Interview: Dave Wyndorf of Monster Magnet Discusses 'Dopes To Infinity' Tour
Monster Magnet had been kicking around for a few years by the time they released Dopes To Infinity in 1995.
Spine of God (1992) and Superjudge (1993) definitely hinted at the potential of what was to come -- the blend of psychedelia, garage, heavy metal and space rock. But those albums didn't quite hit commercially.
It wasn't until the single "Negasonic Teenage Warhead" broke through on MTV that things really started to happen. Next Monster Magnet recorded Powertrip, which really pushed them into the big time and sent them out on tour with bands like Metallica, Aerosmith, Rob Zombie and Marilyn Manson, partially on the strength of mega-single "Space Lord."
But we're getting ahead of ourselves. Monster Magnet is about to head out on tour to play Dopes To Infinity in its entirety. It's too early for a specific anniversary tour of the kind that seem to be all the rage right now, but screw that: Monster Magnet never played by the rules. They're here to rock, and it doesn't matter that Dopes is 14 years old rather than 10 or 15 or 20.
"My records are usually planned out in my head right at the end of the previous record," Monster Magnet founder Dave Wyndorf explains. "The previous record was Superjudge, a really nasty-sounding record. It was like a buzz saw. So I thought, next time around I'm going to do a pretty-sounding record. I really wanted to produce the living [expletive] out of it. When you're on your second or third record, you start thinking of things you could do better."
Wyndorf went to work writing "a bunch of songs" loosely modelled after specific genres that would lend themselves to his production aspirations. "I just wanted to do different styles of music: '60s garage, because that's what I play; some really heavy Sabbath-type stuff; and I wanted all that stuff to be on the same record but to not sound like a recreation of those forms of music. I wanted it to sound like it was coming from the same band on the same album. That was my main purpose: to make the whole album sound original in its approach."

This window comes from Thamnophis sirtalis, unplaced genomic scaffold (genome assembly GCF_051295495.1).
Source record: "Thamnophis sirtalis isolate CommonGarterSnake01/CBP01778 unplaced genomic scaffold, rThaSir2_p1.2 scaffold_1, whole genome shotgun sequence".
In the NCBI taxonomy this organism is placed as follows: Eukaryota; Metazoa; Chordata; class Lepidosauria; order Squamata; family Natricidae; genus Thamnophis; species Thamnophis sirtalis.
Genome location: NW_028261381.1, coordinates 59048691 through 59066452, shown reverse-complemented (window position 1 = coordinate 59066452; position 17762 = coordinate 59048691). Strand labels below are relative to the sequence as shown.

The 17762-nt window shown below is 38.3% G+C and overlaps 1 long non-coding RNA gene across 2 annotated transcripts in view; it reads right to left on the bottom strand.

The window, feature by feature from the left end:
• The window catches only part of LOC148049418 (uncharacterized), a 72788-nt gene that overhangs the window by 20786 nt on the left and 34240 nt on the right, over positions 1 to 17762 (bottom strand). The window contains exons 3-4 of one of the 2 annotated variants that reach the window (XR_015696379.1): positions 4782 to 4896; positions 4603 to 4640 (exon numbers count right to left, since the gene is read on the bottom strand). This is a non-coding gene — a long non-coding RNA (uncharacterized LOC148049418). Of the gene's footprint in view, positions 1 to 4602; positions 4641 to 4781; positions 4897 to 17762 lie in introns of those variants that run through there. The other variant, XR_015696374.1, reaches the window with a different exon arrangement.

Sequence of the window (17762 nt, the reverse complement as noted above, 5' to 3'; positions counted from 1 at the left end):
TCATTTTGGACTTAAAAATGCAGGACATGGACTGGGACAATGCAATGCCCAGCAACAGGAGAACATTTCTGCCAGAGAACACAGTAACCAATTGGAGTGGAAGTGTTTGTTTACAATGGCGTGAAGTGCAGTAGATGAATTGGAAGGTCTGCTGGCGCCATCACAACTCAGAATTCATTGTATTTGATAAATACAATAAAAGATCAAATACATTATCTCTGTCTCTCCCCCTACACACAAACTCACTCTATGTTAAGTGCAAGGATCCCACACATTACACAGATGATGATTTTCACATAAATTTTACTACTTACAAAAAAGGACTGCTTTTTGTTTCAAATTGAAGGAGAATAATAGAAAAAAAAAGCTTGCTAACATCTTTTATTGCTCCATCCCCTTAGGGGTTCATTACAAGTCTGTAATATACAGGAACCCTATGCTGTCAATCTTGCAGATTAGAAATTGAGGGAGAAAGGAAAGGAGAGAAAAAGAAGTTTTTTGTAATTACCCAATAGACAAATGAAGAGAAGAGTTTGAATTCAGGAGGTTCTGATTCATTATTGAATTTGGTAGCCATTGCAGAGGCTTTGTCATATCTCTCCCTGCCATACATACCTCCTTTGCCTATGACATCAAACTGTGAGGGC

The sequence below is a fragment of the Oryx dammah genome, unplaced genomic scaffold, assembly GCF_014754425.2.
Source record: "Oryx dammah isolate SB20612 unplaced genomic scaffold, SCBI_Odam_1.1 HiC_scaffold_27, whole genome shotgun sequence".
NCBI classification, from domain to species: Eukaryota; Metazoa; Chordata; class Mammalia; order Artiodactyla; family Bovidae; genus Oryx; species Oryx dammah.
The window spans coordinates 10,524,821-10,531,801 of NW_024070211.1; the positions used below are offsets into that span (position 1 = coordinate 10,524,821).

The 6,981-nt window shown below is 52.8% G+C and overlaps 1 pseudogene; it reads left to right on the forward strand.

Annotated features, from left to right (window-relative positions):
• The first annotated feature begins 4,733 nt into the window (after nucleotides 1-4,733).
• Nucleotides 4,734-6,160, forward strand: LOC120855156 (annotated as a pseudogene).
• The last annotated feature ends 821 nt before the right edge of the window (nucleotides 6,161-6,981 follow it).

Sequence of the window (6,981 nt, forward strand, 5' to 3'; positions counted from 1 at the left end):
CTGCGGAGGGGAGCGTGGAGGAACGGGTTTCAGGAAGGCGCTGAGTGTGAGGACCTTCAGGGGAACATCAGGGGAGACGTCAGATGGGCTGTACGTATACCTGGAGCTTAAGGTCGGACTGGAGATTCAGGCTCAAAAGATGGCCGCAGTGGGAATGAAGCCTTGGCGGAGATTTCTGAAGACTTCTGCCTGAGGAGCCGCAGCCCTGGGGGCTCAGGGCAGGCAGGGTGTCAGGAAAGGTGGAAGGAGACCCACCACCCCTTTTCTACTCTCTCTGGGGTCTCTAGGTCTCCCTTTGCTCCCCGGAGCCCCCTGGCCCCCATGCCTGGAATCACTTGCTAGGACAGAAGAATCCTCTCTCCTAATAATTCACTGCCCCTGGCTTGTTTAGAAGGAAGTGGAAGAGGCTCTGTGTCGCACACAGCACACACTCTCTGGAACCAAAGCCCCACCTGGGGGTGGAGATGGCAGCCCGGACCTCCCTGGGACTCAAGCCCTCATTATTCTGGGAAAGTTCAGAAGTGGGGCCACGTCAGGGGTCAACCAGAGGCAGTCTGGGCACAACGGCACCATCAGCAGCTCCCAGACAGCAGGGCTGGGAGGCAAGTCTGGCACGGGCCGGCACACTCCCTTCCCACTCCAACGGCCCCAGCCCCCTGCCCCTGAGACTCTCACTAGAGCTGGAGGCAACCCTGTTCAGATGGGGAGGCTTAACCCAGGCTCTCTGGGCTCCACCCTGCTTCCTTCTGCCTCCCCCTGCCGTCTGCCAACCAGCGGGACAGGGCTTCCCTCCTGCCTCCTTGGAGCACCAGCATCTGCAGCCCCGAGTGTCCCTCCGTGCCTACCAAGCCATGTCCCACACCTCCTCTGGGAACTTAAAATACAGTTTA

Monster Magnet's most recent album, the critically acclaimed Mastermind, is still relatively new to record store shelves. So why the push behind Dopes now?
"I'm really into this trend of playing complete works," Wyndorf says. "Lots of people I know, like Josh from Queens of the Stone Age, the Mudhoney guys, Buzz from the Melvins, they all say they love doing it. So I thought, 'Wow, I have to do that too'."
Wyndorf relishes the opportunity to step outside the expectations of a typical gig. "In a lot of ways it allows me to do stuff that I never thought i could do before," he says. "When you play a record that's been out for a long time there are no expectations and there are no question marks around whether it's going to be a hit or not. It already came out and whatever it was going to do, it has done.
"So I can go out and play it in sequence and I'm not ruining anything by not making the most exciting set in the world. It allows me to play mellow music and to play stuff that's not up in your face in order to make people stick around for the next song. It's really liberating."
With artists like Tommy Lee recently proclaiming that the album as a format is dead, yet Motley Crue recently playing all of the Dr. Feelgood album it its entirety, it seems like maybe it's not the album itself that is dead: maybe it's the public's appetite for new ones.
"Yeah, exactly," Wyndorf shouts. "In the 21st century more than ever, people don't really get to their new records right away. There are devoted people who listen to a whole new record three times like I do, but the mass audience doesn't do that. A lot of people who download stuff don't even listen to it until a month later.
"That, and the fact that sales are so bad, means that now people are doing albums to support a tour, rather than doing tours to support albums. The respect level for whole albums has gone down the toilet. And you have to let them be out for a while! You have to let them earn their keep and gestate out in the netherworld for a while. So it's the perfect time to start doing whole albums, I think."
Peter Hodgson is a journalist, an award-winning shredder, an instructional columnist, a guitar teacher, a guitar repair guy, a dad and an extremely amateur barista. In his spare time he runs a blog, I Heart Guitar, which allows him to publicly geek out over his obsessions. Peter is from Melbourne, Australia, where he writes for various magazines as well as for Gibson.com.